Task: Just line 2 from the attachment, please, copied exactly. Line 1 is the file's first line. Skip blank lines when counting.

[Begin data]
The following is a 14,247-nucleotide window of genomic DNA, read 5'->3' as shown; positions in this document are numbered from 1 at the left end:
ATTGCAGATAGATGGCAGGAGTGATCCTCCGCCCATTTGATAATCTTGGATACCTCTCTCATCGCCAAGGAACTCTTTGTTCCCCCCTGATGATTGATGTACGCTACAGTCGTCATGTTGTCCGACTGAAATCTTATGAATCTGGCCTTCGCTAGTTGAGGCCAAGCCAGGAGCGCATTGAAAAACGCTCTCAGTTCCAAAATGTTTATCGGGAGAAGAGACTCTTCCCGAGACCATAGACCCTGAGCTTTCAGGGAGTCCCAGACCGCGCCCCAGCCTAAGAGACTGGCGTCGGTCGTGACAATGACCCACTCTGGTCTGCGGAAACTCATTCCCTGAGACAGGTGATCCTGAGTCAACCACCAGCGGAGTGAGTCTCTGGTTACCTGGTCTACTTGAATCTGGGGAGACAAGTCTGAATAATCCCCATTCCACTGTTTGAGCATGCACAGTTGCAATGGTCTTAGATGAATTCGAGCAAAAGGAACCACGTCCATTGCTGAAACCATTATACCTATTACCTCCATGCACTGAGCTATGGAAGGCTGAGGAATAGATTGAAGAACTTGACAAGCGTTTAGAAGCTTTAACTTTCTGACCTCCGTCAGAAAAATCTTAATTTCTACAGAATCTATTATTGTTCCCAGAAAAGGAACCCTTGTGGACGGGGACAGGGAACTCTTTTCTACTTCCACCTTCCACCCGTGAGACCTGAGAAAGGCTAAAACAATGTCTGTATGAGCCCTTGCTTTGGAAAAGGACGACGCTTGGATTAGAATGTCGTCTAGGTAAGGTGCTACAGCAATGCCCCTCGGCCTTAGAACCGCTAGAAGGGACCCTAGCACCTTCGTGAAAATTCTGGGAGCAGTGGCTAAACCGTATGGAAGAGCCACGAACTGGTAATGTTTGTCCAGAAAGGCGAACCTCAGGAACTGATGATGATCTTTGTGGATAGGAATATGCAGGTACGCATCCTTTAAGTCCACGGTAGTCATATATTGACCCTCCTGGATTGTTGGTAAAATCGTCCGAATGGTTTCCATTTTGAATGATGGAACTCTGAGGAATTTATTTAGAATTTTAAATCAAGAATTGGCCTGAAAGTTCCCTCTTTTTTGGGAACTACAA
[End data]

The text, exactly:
ATTGCAGATAGATGGCAGGAGTGATCCTCCGCCCATTTGATAATCTTGGATACCTCTCTCATCGCCAAGGAACTCTTTGTTCCCCCCTGATGATTGATGTACGCTACAGTCGTCATGTTGTCCGACTGAAATCTTATGAATCTGGCCTTCGCTAGTTGAGGCCAAGCCAGGAGCGCATTGAAAAACGCTCTCAGTTCCAAAATGTTTATCGGGAGAAGAGACTCTTCCCGAGACCATAGACCCTGAGCTTTCAGGGAGTCCCAGACCGCGCCCCAGCCTAAGAGACTGGCGTCGGTCGTGACAATGACCCACTCTGGTCTGCGGAAACTCATTCCCTGAGACAGGTGATCCTGAGTCAACCACCAGCGGAGTGAGTCTCTGGTTACCTGGTCTACTTGAATCTGGGGAGACAAGTCTGAATAATCCCCATTCCACTGTTTGAGCATGCACAGTTGCAATGGTCTTAGATGAATTCGAGCAAAAGGAACCACGTCCATTGCTGAAACCATTATACCTATTACCTCCATGCACTGAGCTATGGAAGGCTGAGGAATAGATTGAAGAACTTGACAAGCGTTTAGAAGCTTTAACTTTCTGACCTCCGTCAGAAAAATCTTAATTTCTACAGAATCTATTATTGTTCCCAGAAAAGGAACCCTTGTGGACGGGGACAGGGAACTCTTTTCTACTTCCACCTTCCACCCGTGAGACCTGAGAAAGGCTAAAACAATGTCTGTATGAGCCCTTGCTTTGGAAAAGGACGACGCTTGGATTAGAATGTCGTCTAGGTAAGGTGCTACAGCAATGCCCCTCGGCCTTAGAACCGCTAGAAGGGACCCTAGCACCTTCGTGAAAATTCTGGGAGCAGTGGCTAAACCGTATGGAAGAGCCACGAACTGGTAATGTTTGTCCAGAAAGGCGAACCTCAGGAACTGATGATGATCTTTGTGGATAGGAATATGCAGGTACGCATCCTTTAAGTCCACGGTAGTCATATATTGACCCTCCTGGATTGTTGGTAAAATCGTCCGAATGGTTTCCATTTTGAATGATGGAACTCTGAGGAATTTATTTAGAATTTTAAATCAAGAATTGGCCTGAAAGTTCCCTCTTTTTTGGGAACTACAA